The Ministry of Public Health is pledging to have 30 million Thais vaccinated against Covid-19 by the end of the year.
“If everything goes to plan, we can start administering at least five million doses per month and later, up to 10 million doses per month, to complete 61 million doses in 2021,” Dr Opas Karnkawinpong, chief of the Department of Disease Control (DDC), said on Monday.
“This is the largest vaccination programme in our history and we need to get all our staff ready to do the job.”
The DDC is preparing to soon launch the mammoth three-phase programme, with two million doses given by the end of next month.
The second and third phases will follow from June onwards, using 61 million doses of the Oxford University/AstraZeneca vaccine.
The way ahead has become clearer since news broke that Chinese health officials recently approved the vaccine for general public use, paving the way for the Thai Food and Drug Administration (FDA) to speedily approve its second vaccine for emergency use.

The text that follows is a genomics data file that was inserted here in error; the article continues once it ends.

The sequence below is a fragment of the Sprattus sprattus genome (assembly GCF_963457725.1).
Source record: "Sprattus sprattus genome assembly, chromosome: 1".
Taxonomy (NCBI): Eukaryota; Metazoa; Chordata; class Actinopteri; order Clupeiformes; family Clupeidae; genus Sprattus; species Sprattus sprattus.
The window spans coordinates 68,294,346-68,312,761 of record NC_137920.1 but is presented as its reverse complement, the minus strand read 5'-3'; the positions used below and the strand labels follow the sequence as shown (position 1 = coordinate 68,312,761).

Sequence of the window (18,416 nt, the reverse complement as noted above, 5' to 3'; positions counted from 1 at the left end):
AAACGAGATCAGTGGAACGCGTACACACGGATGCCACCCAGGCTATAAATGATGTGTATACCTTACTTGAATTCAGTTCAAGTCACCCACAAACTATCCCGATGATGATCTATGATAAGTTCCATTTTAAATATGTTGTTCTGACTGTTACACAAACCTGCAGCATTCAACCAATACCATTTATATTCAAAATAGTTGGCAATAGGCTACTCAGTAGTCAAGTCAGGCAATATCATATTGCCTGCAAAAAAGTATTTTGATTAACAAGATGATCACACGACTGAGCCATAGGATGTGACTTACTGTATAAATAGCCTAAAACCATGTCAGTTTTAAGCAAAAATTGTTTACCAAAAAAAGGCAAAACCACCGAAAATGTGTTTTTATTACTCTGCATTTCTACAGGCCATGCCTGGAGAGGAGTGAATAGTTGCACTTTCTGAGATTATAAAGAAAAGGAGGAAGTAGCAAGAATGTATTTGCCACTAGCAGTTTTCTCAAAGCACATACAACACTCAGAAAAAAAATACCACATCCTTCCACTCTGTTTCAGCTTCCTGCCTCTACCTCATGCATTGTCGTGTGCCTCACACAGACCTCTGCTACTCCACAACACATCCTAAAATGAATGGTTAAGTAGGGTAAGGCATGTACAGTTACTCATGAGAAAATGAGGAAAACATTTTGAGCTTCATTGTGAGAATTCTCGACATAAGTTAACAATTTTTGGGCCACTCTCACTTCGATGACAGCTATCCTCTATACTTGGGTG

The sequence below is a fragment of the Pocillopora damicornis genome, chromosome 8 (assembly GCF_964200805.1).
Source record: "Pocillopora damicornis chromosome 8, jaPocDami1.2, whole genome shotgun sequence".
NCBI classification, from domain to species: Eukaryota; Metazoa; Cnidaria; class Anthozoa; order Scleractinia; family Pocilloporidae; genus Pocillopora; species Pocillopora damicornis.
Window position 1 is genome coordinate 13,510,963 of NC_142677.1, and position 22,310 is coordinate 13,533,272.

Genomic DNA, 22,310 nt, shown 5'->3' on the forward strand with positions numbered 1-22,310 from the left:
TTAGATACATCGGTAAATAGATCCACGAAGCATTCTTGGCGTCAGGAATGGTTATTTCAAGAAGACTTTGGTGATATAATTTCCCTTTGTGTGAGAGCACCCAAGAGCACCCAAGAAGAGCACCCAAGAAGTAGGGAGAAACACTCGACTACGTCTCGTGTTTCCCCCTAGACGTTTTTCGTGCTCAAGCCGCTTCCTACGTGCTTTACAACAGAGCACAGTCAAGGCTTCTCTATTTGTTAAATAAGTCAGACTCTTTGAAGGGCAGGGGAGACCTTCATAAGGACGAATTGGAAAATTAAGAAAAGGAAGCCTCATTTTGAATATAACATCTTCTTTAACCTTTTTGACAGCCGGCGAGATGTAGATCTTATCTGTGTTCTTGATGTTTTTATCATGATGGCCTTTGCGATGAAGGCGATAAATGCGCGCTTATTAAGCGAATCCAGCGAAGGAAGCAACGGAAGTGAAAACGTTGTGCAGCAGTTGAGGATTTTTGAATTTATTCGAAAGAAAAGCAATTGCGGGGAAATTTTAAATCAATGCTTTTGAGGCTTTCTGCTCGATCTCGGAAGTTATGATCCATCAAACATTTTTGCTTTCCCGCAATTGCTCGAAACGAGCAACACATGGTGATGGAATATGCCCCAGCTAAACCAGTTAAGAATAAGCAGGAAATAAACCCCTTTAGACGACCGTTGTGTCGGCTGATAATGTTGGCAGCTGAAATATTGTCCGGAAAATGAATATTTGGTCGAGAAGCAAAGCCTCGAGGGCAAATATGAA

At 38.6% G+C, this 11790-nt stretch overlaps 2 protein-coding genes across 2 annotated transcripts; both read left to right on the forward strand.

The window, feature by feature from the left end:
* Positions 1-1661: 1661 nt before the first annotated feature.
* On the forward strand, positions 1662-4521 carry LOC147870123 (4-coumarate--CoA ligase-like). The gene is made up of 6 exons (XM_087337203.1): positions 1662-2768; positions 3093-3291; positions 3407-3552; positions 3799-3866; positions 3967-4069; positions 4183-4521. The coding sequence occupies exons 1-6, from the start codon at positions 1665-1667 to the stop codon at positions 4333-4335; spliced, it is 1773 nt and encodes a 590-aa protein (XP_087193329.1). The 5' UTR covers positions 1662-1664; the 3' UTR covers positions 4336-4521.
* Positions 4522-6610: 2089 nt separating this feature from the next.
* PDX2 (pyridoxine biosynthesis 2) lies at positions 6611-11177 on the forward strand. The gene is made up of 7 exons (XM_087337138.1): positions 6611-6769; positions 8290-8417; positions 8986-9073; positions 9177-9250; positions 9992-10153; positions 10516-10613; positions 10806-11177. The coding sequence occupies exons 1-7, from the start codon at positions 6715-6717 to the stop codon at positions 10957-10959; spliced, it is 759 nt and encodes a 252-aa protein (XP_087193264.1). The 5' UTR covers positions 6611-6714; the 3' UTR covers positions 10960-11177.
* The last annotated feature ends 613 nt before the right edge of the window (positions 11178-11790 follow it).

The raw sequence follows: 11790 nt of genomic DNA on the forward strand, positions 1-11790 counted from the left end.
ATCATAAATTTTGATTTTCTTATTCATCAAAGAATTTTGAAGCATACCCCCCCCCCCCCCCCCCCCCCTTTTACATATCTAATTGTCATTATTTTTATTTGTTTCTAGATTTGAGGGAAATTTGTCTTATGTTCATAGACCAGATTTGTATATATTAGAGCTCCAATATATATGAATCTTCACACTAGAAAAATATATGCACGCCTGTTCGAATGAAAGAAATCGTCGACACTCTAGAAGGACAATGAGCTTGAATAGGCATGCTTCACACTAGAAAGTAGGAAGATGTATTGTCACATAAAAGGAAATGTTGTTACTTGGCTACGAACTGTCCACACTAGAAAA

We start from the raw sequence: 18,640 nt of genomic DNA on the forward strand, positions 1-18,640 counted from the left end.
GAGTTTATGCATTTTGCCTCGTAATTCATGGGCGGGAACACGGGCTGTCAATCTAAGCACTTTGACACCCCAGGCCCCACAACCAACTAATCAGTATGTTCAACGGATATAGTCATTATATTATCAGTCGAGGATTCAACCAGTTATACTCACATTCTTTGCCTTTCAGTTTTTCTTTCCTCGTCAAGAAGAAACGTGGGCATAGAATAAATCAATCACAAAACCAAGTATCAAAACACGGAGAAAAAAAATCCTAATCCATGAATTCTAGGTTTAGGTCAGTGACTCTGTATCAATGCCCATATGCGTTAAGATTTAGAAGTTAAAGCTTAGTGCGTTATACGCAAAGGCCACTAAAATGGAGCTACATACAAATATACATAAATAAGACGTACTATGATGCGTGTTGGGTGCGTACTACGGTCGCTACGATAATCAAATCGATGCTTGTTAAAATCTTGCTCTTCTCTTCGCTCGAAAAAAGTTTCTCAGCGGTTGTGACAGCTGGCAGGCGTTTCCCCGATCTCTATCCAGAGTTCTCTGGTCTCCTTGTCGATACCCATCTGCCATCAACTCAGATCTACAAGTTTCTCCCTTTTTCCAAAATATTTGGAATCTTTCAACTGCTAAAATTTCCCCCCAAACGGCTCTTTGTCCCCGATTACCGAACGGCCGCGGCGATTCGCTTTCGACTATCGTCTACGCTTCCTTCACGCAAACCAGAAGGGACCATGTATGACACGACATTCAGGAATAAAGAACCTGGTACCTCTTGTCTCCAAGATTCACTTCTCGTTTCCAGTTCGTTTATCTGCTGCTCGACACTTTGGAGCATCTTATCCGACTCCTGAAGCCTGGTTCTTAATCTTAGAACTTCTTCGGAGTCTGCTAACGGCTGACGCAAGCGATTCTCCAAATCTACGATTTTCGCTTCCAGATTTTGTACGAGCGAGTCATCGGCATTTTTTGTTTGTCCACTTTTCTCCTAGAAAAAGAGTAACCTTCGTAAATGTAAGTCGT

The FDA last month already approved the Covid-19 vaccine developed by Oxford University/AstraZeneca.
The first 200,000 doses should arrive this month and will be given to people in high-risk areas, especially Samut Sakhon province, the epicentre of the recent infection outbreak.
It is envisaged that 20,000 doses of the initial batch will be administered to frontline health workers.
The remaining doses will be given to high-risk groups in Samut Sakhon, including those aged over 60, patients with non-communicable diseases, and vulnerable groups.
A total of 600,000 doses are planned next month for high-risk people in maximum-control provinces, plus provinces bordering Myanmar and areas in the South; 200,000 doses will be used as second jabs for those in the first group.
One million more doses are due to arrive in April, of which 600,000 will be given as second jabs and 400,000 reserved for those in urgent need.
Dr Opas was confident 50% of the population would be vaccinated this year and said the injections would be performed at thousands of public and community hospitals.
Central storage sites at the Department of Disease Control and the Government Pharmaceutical Organization (GPO) will be responsible for distributing the vaccine nationwide.
The Public Health Ministry has also developed what it is calling an Adverse Event Following Immunisation (AEFI), a mandatory process to trace the vaccine’s side-effects and efficacy.
Public Health Minister Anutin Charnvirakul said the country will use more than one or two vaccines.